As for the NYT profile being “too nice”, or whether or not it should have mentioned Dawkins’ sexism, I’m still not sure.

  • “It was hardly a “non-event” for me or many, many others…”

    Sorry, but most of us in the real world have real world issues and problems to deal with and are having a difficult time wrapping our minds around this claim.
    A horny loser asking an angry, attention hungry feminist over for coffee in an elevator does not rise to the level of an “event”. Dawkins response (right or wrong) to the over-the-top extremists from the far left does not constitute an event.
    You can wish it to be so all you want, but it was not an event as most people would understand an event to be.
    This was an incident that was cleverly and cynically exploited to drive traffic to someones blog and sites. The ploy worked on many, but not all of us fell for it.
    In the big scheme of things, it was a miniscule pimple on the giant ass of life.

  • Silus

    I started to type out a real reply, but I realized everything you say in this comment is designed to spark indignation.

    You’re nothing but a troll.

  • Rich Wilson

    Dawkins’ profile was the second in a series, Profiles in Science.  The first, of Dr. Nora Volkow, didn’t reference any criticism of her or her work.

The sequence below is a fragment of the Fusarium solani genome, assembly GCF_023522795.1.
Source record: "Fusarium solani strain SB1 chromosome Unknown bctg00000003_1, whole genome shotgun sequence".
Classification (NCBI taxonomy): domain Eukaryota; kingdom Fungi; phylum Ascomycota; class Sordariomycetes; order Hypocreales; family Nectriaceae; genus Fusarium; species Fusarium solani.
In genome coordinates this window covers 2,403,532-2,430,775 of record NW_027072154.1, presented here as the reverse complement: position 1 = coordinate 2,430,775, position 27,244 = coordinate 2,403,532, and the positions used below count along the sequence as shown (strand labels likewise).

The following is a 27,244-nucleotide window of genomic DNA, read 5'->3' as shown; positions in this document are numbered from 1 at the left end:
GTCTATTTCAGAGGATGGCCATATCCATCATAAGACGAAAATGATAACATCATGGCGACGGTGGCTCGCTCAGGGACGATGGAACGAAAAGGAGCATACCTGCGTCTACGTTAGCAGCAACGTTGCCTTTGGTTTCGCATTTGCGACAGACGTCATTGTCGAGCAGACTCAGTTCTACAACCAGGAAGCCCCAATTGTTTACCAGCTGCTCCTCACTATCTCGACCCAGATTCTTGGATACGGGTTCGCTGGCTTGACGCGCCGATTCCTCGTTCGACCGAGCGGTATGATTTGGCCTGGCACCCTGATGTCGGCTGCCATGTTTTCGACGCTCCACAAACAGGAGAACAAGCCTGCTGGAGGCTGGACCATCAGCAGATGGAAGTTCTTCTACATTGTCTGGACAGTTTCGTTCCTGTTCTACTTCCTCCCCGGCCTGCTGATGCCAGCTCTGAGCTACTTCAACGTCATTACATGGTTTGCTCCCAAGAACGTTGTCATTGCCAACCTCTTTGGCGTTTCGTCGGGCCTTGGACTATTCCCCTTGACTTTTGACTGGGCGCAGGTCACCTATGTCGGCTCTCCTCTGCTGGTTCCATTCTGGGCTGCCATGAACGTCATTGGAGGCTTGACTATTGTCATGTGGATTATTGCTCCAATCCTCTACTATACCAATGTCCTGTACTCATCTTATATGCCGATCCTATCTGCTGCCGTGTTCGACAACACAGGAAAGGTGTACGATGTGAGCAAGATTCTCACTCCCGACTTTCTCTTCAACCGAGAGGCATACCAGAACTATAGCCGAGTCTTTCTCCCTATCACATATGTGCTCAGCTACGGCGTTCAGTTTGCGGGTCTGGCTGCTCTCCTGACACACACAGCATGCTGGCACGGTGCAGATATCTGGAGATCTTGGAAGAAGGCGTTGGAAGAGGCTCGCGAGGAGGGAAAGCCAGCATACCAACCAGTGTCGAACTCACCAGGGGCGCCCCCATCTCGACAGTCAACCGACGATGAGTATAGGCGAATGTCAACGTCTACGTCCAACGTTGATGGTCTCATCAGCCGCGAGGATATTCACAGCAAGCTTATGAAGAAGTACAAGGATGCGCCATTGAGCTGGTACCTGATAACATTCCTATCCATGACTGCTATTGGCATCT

but Dawkins is strident and shrill.  So if you don’t mention how angry he is, are you being honest?

  • I’ll be losing a lot of sleep over your indignation.

  • Did you watch this video Lina? 

    Do you interpret his comments differently.   Because it was obvious to many of us that this was what he was getting at.

  • Nordog

    That’s atheism in a nutshell.

  • Also, what evidence do you have for “Dawkin’s sexism”.   I looked up the definition again to make sure I wasn’t misremembering what the word meant and I see no evidence of it.

    Not seeing things from a feminist’s perspective isn’t sexism.

  • People in my local group are still talking about it, and that’s offline.  It was big among the (admittedly small) subset of atheists who pay attention to atheist activism.

  • Exactly what I was thinking.

  • I don’t think Elevatorgate was important enough to put in a profile of Richard Dawkins.  I think this is just a case of overemphasizing recent events because they are fresh in our memory.  Elevatorgate was an internet tempest alright, but internet tempests happen all the time.

    All the same, I find it disappointing to read lots of comments so dismissive of the importance of Elevatorgate.  It is very difficult to avoid the interpretation that people think it’s unimportant because they feel feminism is unimportant.  I want to be reassured that this is not the case.

  • Anonymous